Public Art and Placemaking

Placemaking is an economic development strategy to use the community’s public amenities to make economic progress; it uses unique assets and features to attract new investment and strengthen existing businesses.

 The City of Napa supports public art, and along with partners and the City’s Park and Recreation Department, promotes various placemaking events.

 Public Art Ordinance: Supporting Art Through Development 

In 2010, the Napa City Council enacted a Public Art Ordinance (please see Chapter 15.108 Public Art in the Napa Municipal Code). The Public Art Ordinance is intended to integrate public art into new non-residential private and public development projects throughout Napa. Developers contribute to the public art program by either installing on-site public art equal in value to 1% of the construction costs or making an in-lieu contribution to the City’s Public Art Fund. This public art requirement is administered by the City's Planning Division.  

 Public Art Master Plan: Art Walk and other events

The City also invests in public art in other ways. For instance:

  • Public Art Master Plan articulates the vision and goals of the City’s public art program, and identifies potential artwork sites and criteria for selecting public art projects.
  • You can view the City’s permanent art collection. See the Public Art Registry (PDF), or take a virtual tour of the city's permanent collection by clicking on this map.
  • The Napa Art Walk is a biennial rotating exhibition of public installation art around the City.
  • There are also many other events dedicated to art and placemaking. For instance, the Lighted Art Festival creates stunning artwork as light displays are projected onto a variety of buildings throughout Downtown Napa and the Oxbow District. Also, the Downtown Association hosts many festivals and there is of course BottleRock Music Festival every year.

 Other Partners

Arts Council Napa ValleyACNV focuses on promoting creative industries and advocating for amenities and needs of local artists and makers.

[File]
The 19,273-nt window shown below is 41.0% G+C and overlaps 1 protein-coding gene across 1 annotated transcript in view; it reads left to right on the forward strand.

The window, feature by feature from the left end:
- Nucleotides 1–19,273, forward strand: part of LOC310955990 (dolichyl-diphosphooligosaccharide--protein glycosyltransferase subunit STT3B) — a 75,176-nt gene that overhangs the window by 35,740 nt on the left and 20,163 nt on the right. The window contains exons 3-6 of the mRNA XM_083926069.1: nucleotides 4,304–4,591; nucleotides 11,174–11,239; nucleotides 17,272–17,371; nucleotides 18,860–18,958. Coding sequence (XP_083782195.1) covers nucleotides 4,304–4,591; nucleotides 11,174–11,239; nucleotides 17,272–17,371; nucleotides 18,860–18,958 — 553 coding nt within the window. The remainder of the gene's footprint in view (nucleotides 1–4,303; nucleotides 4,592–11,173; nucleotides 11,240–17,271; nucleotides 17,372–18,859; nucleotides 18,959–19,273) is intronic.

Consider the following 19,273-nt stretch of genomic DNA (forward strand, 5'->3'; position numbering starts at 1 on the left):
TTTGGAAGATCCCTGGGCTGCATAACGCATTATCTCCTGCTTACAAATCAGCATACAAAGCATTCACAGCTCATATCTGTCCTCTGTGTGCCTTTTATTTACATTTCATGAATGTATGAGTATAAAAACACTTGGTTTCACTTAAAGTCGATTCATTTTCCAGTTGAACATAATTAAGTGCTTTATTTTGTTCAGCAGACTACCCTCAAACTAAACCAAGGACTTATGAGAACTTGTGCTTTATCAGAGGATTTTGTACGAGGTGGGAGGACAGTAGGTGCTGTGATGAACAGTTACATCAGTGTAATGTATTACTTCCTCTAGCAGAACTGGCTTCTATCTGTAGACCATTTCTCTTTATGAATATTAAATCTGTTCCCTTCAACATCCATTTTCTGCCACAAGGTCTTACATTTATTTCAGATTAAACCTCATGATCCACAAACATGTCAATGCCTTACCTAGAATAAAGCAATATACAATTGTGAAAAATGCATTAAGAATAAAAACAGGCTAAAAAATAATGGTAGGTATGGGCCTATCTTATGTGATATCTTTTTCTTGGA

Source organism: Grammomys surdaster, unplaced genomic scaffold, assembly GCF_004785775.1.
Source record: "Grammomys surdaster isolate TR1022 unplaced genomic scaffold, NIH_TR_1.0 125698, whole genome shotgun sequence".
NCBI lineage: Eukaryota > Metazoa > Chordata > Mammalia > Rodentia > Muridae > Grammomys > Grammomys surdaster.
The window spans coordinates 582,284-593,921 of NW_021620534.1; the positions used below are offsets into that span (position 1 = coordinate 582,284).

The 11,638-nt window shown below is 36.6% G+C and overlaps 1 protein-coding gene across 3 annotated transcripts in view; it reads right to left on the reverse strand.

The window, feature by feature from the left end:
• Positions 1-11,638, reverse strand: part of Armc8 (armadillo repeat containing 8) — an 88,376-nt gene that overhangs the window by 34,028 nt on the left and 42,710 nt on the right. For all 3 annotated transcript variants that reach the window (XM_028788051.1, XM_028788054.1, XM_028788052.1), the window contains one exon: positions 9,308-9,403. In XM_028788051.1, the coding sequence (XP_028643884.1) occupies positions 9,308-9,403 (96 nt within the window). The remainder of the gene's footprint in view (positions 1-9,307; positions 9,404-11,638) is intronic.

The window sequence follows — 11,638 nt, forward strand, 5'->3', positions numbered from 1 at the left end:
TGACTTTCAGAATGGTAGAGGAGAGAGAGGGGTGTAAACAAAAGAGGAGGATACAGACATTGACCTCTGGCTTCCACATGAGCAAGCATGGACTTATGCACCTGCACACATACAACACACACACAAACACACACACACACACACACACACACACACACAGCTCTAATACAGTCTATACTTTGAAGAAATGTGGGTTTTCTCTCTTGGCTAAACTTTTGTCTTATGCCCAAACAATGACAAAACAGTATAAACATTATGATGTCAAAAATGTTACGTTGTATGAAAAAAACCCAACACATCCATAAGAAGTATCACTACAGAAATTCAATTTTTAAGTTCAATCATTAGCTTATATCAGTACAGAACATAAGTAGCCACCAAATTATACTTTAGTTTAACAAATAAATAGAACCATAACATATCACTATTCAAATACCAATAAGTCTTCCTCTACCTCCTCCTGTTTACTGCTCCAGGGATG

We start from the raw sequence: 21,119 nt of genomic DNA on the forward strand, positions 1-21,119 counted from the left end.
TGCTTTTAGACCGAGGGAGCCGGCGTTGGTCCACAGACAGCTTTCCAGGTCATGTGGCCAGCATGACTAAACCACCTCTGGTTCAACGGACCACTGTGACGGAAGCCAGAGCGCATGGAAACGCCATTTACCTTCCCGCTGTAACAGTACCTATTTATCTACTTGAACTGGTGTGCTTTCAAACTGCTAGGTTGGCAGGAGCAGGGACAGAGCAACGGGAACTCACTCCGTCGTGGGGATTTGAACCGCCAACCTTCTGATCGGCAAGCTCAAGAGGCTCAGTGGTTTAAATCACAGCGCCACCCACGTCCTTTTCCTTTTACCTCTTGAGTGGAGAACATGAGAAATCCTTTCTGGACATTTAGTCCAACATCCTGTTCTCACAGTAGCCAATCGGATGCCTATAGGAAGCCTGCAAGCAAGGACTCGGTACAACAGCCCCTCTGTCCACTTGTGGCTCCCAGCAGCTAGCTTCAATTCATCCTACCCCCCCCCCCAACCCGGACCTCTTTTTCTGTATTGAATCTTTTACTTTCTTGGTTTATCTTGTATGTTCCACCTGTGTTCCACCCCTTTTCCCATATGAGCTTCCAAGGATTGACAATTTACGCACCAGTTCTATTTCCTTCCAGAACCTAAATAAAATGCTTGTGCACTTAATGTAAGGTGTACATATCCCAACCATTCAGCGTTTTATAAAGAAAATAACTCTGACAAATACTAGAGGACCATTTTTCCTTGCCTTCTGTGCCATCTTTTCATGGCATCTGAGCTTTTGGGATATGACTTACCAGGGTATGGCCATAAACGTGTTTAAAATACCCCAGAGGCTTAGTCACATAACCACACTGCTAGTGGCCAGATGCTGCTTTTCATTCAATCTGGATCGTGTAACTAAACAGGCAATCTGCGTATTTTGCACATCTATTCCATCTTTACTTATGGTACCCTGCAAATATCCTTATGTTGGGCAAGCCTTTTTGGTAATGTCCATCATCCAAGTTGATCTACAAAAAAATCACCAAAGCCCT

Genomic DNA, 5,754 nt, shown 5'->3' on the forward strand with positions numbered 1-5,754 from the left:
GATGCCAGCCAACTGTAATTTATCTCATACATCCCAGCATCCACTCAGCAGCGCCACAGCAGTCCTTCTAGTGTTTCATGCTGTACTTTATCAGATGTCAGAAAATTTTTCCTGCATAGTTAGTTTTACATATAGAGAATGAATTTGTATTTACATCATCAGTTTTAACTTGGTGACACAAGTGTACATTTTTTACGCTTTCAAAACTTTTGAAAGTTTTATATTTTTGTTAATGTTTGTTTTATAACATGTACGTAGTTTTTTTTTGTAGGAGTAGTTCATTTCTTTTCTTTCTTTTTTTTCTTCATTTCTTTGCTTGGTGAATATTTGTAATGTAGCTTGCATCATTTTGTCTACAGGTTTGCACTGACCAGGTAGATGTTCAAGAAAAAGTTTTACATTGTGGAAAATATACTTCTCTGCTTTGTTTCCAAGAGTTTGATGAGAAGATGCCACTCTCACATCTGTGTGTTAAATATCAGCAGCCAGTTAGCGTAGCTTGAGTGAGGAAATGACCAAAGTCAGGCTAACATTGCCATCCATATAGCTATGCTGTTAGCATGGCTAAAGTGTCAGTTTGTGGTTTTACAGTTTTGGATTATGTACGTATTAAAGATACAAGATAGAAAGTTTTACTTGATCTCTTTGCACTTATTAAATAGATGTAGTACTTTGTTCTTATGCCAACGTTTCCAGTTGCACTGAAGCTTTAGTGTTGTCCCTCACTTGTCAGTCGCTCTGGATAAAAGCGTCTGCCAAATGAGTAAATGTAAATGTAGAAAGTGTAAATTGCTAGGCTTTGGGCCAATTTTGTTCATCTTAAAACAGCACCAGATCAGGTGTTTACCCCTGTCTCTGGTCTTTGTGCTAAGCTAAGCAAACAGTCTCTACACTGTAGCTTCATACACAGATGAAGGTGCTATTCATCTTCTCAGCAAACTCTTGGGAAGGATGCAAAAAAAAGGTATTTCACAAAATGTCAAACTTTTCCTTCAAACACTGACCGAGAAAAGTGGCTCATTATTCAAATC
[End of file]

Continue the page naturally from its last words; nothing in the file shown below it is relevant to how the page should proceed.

di Rosa Center for Contemporary Artdi Rosa Center for Contemporary Art offers visitors refuge to view the art of Northern California in a singularly unique setting. Protected in perpetuity under the Napa County Land Trust, the site features multiple galleries, a sculpture park, and a 35-acre lake, all located on 217 scenic acres in Napa Valley’s famed Carneros region.

Napa Rails Art District: In addition to the City's multiple public art programs, many private property owners have initiated public art installations. For example, the Napa Valley Vine Trail organization has installed several murals along their "Rail Arts District" along the City's Cross-Commuter Path that runs alongside the Napa Valley Wine Train tracks.

Street Banner Program


The City utilizes banners in the Downtown Banner Area to promote the following:

  • Cultural facilities open to the public;
  • Designated geographical districts or areas, or key gateways;
  • Holiday or annual seasons;
  • Marketing opportunities for the downtown;
  • Similar events, activities or geographic area designations; and
  • Special community events.

All banner messages must adhere to the City's Street Banner Policy and Program Guidelines.  


Banners may be used to promote community events and events that are open to the public. The City does not allow banners to be used to promote activities or events that are not open to the public or any activity for which the City is precluded from spending public funds (such as political campaigns or religious messages).